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Old 10-25-2008, 08:28 PM   #7
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Straight cabs definitely have tighter bass response as they are more directional. I havent seen a straight cab with the top speakers angled, and I've owned several cabs
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Old 10-25-2008, 08:35 PM   #8
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Originally Posted by injected
The angled cabs speakers are pointing in the exact same direction as the straight cabs, they arent vented up or anything!


This is wrong.
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Old 10-25-2008, 08:39 PM   #9
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My 1960B has it's speakers angled upwards.

Jim Marshall said that he made the 1960a slant cab for nothing other than aesthetics. Straight cabs are almost always preferred tonewise
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Old 10-25-2008, 08:42 PM   #10
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Quote:
Originally Posted by Bloodshed
Straight cabs definitely have tighter bass response as they are more directional. I havent seen a straight cab with the top speakers angled, and I've owned several cabs



Personally, I don't see it as the cab/speakers themselves actually generating a tighter bass response. I feel people perceive it differently based on the relationship b/w the angle of the speakers relative to our ears, thus having an effect on the frequencies reaching/not reaching us. IMO there is no difference from many angles.

I may be wrong...
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Old 10-25-2008, 08:44 PM   #11
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^ this is true...and honestly, when miced up it makes zero difference.
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Old 10-26-2008, 12:15 AM   #12
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mic'd up I did not think it made any difference, I can see how and angled cab could make a difference up close, but the advantage going to the straight with very directional sound and some tighter response due to a little more cabinet volume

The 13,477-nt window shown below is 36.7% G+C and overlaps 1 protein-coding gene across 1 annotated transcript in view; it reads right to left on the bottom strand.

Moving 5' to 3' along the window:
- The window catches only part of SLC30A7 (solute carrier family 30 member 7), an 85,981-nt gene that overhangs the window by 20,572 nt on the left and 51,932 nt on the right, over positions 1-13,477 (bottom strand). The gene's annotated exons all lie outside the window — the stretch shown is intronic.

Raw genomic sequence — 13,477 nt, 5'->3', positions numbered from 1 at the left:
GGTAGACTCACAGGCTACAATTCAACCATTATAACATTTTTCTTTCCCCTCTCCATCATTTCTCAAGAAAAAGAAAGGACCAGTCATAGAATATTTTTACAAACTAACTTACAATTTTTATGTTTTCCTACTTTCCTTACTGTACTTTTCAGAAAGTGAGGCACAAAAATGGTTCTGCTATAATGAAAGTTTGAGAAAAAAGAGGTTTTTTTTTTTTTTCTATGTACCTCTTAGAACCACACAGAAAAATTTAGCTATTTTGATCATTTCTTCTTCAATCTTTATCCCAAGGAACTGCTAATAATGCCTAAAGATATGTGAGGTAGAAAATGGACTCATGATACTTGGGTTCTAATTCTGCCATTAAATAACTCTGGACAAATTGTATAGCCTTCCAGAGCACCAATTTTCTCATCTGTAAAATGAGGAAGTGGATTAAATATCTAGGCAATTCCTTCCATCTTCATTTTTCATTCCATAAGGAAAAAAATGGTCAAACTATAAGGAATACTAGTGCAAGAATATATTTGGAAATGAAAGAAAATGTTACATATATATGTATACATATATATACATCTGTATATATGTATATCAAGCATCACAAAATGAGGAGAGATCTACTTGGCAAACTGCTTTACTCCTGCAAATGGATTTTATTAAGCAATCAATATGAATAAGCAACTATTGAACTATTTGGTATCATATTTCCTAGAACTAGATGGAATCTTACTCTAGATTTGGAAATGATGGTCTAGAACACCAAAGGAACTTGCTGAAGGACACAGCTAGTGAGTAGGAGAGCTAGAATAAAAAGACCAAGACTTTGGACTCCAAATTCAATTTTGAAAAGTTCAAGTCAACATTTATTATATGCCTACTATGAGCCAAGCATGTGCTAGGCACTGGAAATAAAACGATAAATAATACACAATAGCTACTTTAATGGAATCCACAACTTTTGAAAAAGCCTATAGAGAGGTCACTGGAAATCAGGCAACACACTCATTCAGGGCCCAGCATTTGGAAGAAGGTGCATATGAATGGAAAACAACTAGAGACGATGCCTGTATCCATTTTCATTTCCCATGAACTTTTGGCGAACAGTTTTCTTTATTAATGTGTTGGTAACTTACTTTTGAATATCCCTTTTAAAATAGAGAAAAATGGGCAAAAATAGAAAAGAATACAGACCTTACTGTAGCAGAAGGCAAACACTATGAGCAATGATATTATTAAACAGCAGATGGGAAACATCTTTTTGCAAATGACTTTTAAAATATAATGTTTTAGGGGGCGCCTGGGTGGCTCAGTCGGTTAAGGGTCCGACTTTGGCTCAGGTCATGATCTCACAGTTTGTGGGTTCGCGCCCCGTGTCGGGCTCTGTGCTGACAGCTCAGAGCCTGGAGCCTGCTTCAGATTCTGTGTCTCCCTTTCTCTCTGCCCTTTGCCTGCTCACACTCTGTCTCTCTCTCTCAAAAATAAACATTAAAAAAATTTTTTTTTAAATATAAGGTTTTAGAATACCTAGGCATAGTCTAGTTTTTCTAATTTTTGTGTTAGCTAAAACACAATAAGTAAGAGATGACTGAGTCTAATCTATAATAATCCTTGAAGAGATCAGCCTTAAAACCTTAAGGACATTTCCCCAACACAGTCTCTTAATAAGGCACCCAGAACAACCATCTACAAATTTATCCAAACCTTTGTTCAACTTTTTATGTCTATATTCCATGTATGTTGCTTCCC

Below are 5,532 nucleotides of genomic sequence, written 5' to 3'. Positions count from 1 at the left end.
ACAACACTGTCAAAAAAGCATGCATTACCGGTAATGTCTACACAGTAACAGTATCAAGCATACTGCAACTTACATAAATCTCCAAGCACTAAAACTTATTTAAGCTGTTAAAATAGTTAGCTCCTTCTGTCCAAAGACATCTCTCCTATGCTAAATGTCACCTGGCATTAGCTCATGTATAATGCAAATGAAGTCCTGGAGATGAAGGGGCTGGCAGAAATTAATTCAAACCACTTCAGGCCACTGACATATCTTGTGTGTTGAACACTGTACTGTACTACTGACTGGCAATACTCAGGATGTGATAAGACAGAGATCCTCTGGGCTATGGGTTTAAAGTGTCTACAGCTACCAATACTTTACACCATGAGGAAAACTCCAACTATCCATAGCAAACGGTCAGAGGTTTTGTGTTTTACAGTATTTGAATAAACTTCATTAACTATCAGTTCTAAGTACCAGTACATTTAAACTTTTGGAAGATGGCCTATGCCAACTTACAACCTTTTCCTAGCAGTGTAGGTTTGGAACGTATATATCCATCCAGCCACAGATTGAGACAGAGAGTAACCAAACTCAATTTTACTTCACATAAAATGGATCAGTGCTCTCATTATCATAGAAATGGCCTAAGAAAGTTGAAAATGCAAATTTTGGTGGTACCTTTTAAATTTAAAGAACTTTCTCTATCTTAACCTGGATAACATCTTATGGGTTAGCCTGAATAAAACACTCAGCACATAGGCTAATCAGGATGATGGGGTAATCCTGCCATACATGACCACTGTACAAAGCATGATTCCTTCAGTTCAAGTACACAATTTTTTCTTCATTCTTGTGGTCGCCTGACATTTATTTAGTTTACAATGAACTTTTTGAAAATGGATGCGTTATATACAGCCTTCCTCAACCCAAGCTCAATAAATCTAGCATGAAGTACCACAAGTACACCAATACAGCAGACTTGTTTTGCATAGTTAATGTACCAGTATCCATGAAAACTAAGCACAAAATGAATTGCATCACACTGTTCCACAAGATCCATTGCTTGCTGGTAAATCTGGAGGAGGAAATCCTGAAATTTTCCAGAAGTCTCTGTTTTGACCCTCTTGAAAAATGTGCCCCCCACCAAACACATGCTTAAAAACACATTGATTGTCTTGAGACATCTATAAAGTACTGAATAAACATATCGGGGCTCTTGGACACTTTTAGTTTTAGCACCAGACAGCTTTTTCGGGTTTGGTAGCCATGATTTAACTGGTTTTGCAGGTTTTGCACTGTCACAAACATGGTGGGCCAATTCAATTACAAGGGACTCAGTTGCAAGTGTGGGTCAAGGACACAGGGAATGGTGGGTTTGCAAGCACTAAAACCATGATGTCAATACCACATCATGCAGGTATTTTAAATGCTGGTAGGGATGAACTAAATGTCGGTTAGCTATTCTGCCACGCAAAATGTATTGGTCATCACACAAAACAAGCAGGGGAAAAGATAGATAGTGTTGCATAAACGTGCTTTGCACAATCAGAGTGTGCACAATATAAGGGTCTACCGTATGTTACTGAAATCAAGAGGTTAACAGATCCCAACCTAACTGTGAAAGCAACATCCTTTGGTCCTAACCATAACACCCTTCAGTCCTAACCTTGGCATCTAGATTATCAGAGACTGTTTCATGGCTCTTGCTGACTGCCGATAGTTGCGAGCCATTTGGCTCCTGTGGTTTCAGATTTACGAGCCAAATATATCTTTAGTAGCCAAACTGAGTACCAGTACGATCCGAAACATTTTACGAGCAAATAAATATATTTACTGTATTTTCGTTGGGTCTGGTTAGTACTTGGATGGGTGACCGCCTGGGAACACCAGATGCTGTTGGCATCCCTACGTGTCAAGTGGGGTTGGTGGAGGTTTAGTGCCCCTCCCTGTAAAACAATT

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Old 10-26-2008, 12:16 AM   #13
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Quote:
Originally Posted by hardrckr120
mic'd up I did not think it made any difference, I can see how and angled cab could make a difference up close, but the advantage going to the straight with very directional sound and some tighter response due to a little more cabinet volume


pretty sure that is a misconception...where'd you hear that?
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Old 10-26-2008, 01:14 AM   #14
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Quote:
Originally Posted by hardrckr120
mic'd up I did not think it made any difference, I can see how and angled cab could make a difference up close, but the advantage going to the straight with very directional sound and some tighter response due to a little more cabinet volume


This is debatable. The amount of cabinet size lacking in an angled cab is negligible, and few cabs (and no Marshall ones) are designed with ports behind the speaker to mitigate where the energy from the speaker "pushing back" before it "pushes forward", when it actually puts out the sound of the guitar, dissipates to.